Mutua Matheka - Nairobi

If you grew up in the nineties, you must have heard the song I am a Jamaican in New York by Shinehead. Well, I am a Coasterian in Nairobi. If you are Kenyan born and bred along the beautiful and ever shiny coastline of the Indian Ocean between Kiunga (just before Somalia) down all the way to Shimoni (just before Tanzania), consider yourself a Coasterian!

During the December holidays, Mombasa – my home, normally gets an influx of Kenyans from all over the country going to enjoy its hot weather, delicious cuisine and beautiful people after a long year of work and no play. It was the perfect time for a blogger friend of mine to write an article ‘How to Spot a Nairobian in Mombasa’ and start #howtospotanairobian on Twitter which trended for quite some time with some of the views being really funny. If you live in Mombasa and you are not in the hospitality, transport or any business where you will be busy making killer profits from hiking the prices of everything you offer, you will not fancy being in Mombasa at that time. Movement becomes a problem with people seeming to congest every corner you can think of. Even private beaches become public! One old uncle of mine blames the December heat rush on the ‘guests’ saying long time ago Mombasa never used to be as hot as it is now!

Naturally, the irritation caused to Mombasa residents would have all their senses glued watching the ‘guests’ at their every move wishing they could ask them to be coming in small scheduled portions. When I saw #howtospotanairobian trending, I smiled knowing this was one day coming!

As I said, I am a Coasterian in Nairobi. Who better to spot a guest Coasterian in Nairobi than a Coasterian who has lived in Nairobi for many years? Nairobi is the Capital City of our great Nation Kenya and like the dysfunctional people we are, everything seems to be centred on it. Unlike their counterparts who go to Mombasa for holidays, Coasterians are forced to travel around five hundred kilometres just to come for something as simple as an official stamp from a government office that could have easily been obtained if we at least tried to be as advanced as we claim to be. A few of them, the daring ones, will occasionally come to Nairobi for leisure but for whatever reasons Coasterians will always be swallowed in the huge masses of Nairobians. A Coastarian living in Nairobi like I, will sniff them out from miles away. Nairobians will have no business getting irritated by Coasterians as is the reverse.

Despite all the beautiful spots available, for one reason or the other, they always find themselves in downtown Nairobi where I personally avoid like the plague. I have not been able to point out what about Luthuli Avenue or River Road attracts them. It is probably because all the buses arriving Nairobi through Mombasa – Nairobi highway make their final stop there. Why else would guest houses designed to fit Coasterians tastes and small food joints selling Swahili delicacies thrive in downtown? Some will even tell you the place is convenient and if you ask on what basis they will tell you because Kijiti (Khat) is all over the place; cheap and fresh.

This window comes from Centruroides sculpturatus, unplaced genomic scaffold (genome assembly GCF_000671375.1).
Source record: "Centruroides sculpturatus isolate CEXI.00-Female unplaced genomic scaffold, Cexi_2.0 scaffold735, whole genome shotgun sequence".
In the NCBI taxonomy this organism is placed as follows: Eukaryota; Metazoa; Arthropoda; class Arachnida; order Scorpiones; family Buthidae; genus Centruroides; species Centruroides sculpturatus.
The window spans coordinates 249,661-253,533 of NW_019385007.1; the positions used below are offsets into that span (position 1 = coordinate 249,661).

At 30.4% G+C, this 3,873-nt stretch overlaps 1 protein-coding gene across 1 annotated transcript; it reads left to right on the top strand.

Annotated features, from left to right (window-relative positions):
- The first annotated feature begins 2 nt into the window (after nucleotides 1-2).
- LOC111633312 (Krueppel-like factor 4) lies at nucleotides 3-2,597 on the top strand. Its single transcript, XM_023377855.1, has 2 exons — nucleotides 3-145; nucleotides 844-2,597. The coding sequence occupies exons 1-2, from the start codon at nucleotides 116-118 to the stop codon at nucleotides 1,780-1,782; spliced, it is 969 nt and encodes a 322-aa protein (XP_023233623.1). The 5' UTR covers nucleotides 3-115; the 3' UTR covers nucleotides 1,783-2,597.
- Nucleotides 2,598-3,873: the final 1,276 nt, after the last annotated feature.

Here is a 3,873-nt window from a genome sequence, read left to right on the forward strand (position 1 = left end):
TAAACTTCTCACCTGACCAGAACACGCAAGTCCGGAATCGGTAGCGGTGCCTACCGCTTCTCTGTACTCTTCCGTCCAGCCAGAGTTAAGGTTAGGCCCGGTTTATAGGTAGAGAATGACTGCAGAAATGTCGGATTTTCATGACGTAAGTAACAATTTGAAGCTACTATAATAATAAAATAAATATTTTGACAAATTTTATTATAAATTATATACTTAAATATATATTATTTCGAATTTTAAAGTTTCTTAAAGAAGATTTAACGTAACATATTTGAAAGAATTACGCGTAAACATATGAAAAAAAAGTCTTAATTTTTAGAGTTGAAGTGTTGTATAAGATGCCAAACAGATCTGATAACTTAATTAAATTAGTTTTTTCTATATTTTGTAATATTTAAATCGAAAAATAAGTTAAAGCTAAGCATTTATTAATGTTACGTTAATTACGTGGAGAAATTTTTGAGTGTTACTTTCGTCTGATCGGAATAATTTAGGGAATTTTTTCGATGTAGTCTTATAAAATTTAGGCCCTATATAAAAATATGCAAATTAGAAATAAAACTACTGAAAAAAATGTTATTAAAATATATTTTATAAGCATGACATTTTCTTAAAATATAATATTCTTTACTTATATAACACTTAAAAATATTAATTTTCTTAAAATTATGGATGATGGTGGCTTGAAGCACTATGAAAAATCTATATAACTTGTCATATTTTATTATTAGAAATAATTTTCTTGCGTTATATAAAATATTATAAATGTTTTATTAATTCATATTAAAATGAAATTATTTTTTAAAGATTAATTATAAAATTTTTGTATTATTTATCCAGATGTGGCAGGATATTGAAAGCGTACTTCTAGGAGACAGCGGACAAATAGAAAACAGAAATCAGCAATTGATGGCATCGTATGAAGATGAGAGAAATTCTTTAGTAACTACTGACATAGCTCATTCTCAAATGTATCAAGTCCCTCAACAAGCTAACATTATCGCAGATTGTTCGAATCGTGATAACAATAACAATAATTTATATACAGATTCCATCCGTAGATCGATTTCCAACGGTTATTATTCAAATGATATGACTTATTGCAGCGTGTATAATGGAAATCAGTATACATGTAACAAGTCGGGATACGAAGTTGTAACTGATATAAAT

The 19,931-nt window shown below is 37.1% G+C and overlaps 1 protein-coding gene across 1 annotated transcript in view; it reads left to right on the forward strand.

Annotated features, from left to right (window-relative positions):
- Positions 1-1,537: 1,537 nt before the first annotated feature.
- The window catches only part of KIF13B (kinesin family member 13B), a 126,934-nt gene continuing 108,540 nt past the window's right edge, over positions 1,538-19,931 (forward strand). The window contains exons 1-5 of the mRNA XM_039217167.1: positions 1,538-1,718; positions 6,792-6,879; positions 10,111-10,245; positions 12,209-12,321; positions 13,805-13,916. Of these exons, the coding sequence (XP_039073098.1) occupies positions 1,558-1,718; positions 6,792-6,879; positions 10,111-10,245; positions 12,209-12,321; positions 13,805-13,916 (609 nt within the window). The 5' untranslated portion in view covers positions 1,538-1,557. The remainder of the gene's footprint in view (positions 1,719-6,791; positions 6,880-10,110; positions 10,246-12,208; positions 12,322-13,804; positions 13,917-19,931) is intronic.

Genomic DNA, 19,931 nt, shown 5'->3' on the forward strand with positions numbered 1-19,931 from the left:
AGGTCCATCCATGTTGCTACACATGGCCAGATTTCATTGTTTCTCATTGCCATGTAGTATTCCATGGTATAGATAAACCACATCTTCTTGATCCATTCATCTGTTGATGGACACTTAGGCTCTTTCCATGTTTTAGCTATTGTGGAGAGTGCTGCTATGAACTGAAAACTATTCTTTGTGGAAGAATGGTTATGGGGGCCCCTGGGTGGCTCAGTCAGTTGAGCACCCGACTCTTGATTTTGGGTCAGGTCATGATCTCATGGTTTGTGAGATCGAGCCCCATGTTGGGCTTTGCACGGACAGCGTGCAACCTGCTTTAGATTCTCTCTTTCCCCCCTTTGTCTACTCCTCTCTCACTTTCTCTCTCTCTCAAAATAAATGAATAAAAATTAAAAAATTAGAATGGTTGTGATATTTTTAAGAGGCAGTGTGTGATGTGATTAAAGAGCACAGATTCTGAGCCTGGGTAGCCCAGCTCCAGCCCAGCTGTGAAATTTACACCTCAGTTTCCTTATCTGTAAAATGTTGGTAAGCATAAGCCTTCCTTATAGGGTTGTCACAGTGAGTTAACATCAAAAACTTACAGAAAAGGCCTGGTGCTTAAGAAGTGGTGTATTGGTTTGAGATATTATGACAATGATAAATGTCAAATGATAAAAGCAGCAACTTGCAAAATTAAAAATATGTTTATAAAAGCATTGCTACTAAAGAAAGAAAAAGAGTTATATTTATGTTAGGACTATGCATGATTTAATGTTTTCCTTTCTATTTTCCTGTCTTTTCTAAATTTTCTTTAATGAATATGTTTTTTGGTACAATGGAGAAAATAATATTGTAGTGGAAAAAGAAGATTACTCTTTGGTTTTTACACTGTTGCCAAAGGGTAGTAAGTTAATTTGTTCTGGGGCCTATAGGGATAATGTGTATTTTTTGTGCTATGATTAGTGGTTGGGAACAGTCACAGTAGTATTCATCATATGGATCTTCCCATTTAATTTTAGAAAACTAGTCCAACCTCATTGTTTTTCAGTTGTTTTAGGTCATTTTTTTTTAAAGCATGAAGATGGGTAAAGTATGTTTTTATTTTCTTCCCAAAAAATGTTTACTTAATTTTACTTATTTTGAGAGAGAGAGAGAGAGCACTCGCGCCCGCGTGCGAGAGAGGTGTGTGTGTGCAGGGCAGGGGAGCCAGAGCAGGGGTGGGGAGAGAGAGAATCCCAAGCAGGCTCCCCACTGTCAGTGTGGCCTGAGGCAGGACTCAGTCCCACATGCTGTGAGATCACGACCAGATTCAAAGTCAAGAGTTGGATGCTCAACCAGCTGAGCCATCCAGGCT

They reek of suspicion and fear. They will be looking at an old man walking across minding his own business as though it was an FBI agent who has spotted the late Bin Laden still alive and in disguise! To them, every Nairobian is a mugger. The men will have all their attention around their pockets while the ladies cling on to their handbags tightly tucked under their armpits. While alone, they will occasionally rehearse on how to counter an attack just in case it presents itself. They will try to avoid crowds at whatever cost and make sure they are in their hotel rooms or a relative’s place while the sun still shines. You cannot blame them from the numerous news reports they hear and read in the local media every single day about Nairobi where people are mugged, kidnapped and bullets fly all over the place killing innocent people.

You will see them in an English Primer League team jersey on a cold morning or in a big over sized sweater on hot mid-morning coupled with baggy trousers and sandals lazily dragging their way through town. They will often be overstepped by Nairobians who will walk past them at light speed not even looking back. While the Coasterian will be left wondering how on earth can one step on another’s feet and not apologize, all the Nairobian knows is he just passed a stationery object.

When the phone rings while they are on the street, a Coasterian will not pick that call whatever the emergency. If the ringing persists, it is cause for alarm and it is now time to find a shop and walk in pretending to ask for prices or buying items they did not need just to pick that call.

“Sorry I delayed picking your call” the Coasterian will apologize “I’m in Jiji!” (Jiji is City in Kiswahili).

The caller in Mombasa will understand the risk of picking up a phone call in Nairobi with muggers lurking around and they will proceed with their conversation. Once done, the Coasterian will make sure the phone is switched to silent so that when it rings again, no one can ever tell he owns a phone.

The next time you spot a Muslim man in a Kanzu in a Wines and Spirits shop in Nairobi, please do not judge. At least observe if he is talking on his phone first.

How else can you spot a Coasterian in Nairobi?

Republished from with permission.